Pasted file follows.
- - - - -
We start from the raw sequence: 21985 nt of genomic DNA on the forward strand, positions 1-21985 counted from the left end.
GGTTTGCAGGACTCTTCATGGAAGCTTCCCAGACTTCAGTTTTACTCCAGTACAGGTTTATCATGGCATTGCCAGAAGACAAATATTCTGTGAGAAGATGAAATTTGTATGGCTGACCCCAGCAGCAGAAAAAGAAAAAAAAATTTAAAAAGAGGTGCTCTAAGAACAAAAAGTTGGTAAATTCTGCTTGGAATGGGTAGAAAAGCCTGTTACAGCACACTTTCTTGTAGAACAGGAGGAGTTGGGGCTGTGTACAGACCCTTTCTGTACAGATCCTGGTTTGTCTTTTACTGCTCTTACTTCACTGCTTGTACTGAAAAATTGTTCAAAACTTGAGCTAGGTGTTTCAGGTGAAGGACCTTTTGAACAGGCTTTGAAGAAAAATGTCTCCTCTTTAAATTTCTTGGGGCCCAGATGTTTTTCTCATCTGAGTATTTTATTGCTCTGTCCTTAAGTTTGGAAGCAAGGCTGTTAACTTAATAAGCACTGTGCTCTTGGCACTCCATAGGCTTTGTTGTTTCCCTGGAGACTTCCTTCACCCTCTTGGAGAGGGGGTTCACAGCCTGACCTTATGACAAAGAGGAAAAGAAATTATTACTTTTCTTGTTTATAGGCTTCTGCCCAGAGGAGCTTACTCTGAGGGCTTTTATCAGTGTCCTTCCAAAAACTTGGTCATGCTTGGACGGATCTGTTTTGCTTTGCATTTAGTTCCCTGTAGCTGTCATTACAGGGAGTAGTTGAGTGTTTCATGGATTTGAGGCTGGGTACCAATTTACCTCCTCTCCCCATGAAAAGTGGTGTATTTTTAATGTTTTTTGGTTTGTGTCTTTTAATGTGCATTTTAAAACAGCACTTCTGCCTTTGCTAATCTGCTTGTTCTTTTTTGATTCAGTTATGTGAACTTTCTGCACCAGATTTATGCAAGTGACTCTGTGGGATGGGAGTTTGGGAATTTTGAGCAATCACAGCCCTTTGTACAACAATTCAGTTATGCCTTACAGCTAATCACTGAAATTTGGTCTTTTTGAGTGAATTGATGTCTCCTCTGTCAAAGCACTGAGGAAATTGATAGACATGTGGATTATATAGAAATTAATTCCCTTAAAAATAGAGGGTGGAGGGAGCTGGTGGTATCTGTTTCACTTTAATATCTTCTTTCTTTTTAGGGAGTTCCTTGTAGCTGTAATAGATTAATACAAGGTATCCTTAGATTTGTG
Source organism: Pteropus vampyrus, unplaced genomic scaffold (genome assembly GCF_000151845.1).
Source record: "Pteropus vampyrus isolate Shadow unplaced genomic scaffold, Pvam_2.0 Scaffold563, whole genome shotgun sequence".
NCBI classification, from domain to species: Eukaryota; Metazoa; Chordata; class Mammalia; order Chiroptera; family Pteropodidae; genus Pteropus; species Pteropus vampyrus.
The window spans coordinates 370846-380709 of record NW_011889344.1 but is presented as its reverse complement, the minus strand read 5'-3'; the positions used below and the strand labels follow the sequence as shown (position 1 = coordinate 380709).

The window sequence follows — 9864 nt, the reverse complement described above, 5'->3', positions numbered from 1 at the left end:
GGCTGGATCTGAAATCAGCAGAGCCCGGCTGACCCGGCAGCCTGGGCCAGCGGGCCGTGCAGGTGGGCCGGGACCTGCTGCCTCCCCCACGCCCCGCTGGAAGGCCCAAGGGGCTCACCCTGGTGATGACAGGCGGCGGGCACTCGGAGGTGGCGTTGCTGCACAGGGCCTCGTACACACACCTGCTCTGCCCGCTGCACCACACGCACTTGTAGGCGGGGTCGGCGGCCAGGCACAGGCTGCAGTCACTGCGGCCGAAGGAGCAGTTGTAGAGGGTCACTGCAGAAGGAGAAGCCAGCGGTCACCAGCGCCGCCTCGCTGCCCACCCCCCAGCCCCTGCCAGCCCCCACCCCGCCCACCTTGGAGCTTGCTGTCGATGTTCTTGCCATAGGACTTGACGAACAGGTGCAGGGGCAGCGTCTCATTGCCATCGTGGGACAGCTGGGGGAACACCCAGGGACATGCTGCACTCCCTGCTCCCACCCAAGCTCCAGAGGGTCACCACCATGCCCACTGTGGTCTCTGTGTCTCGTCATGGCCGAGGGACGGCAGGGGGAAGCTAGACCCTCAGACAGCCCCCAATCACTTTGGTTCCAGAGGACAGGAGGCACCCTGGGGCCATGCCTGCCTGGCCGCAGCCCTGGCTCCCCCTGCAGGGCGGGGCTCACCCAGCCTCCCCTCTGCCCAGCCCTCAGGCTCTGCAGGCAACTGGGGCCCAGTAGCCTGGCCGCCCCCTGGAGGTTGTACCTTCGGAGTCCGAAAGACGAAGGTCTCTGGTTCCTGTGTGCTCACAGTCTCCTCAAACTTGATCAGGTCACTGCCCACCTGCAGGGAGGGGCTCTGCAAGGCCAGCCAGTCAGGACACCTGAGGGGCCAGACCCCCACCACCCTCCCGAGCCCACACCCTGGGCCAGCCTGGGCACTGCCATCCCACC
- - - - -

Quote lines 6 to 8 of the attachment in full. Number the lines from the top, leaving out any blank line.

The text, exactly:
The window spans coordinates 370846-380709 of record NW_011889344.1 but is presented as its reverse complement, the minus strand read 5'-3'; the positions used below and the strand labels follow the sequence as shown (position 1 = coordinate 380709).

The window sequence follows — 9864 nt, the reverse complement described above, 5'->3', positions numbered from 1 at the left end:
GGCTGGATCTGAAATCAGCAGAGCCCGGCTGACCCGGCAGCCTGGGCCAGCGGGCCGTGCAGGTGGGCCGGGACCTGCTGCCTCCCCCACGCCCCGCTGGAAGGCCCAAGGGGCTCACCCTGGTGATGACAGGCGGCGGGCACTCGGAGGTGGCGTTGCTGCACAGGGCCTCGTACACACACCTGCTCTGCCCGCTGCACCACACGCACTTGTAGGCGGGGTCGGCGGCCAGGCACAGGCTGCAGTCACTGCGGCCGAAGGAGCAGTTGTAGAGGGTCACTGCAGAAGGAGAAGCCAGCGGTCACCAGCGCCGCCTCGCTGCCCACCCCCCAGCCCCTGCCAGCCCCCACCCCGCCCACCTTGGAGCTTGCTGTCGATGTTCTTGCCATAGGACTTGACGAACAGGTGCAGGGGCAGCGTCTCATTGCCATCGTGGGACAGCTGGGGGAACACCCAGGGACATGCTGCACTCCCTGCTCCCACCCAAGCTCCAGAGGGTCACCACCATGCCCACTGTGGTCTCTGTGTCTCGTCATGGCCGAGGGACGGCAGGGGGAAGCTAGACCCTCAGACAGCCCCCAATCACTTTGGTTCCAGAGGACAGGAGGCACCCTGGGGCCATGCCTGCCTGGCCGCAGCCCTGGCTCCCCCTGCAGGGCGGGGCTCACCCAGCCTCCCCTCTGCCCAGCCCTCAGGCTCTGCAGGCAACTGGGGCCCAGTAGCCTGGCCGCCCCCTGGAGGTTGTACCTTCGGAGTCCGAAAGACGAAGGTCTCTGGTTCCTGTGTGCTCACAGTCTCCTCAAACTTGATCAGGTCACTGCCCACCTGCAGGGAGGGGCTCTGCAAGGCCAGCCAGTCAGGACACCTGAGGGGCCAGACCCCCACCACCCTCCCGAGCCCACACCCTGGGCCAGCCTGGGCACTGCCATCCCACC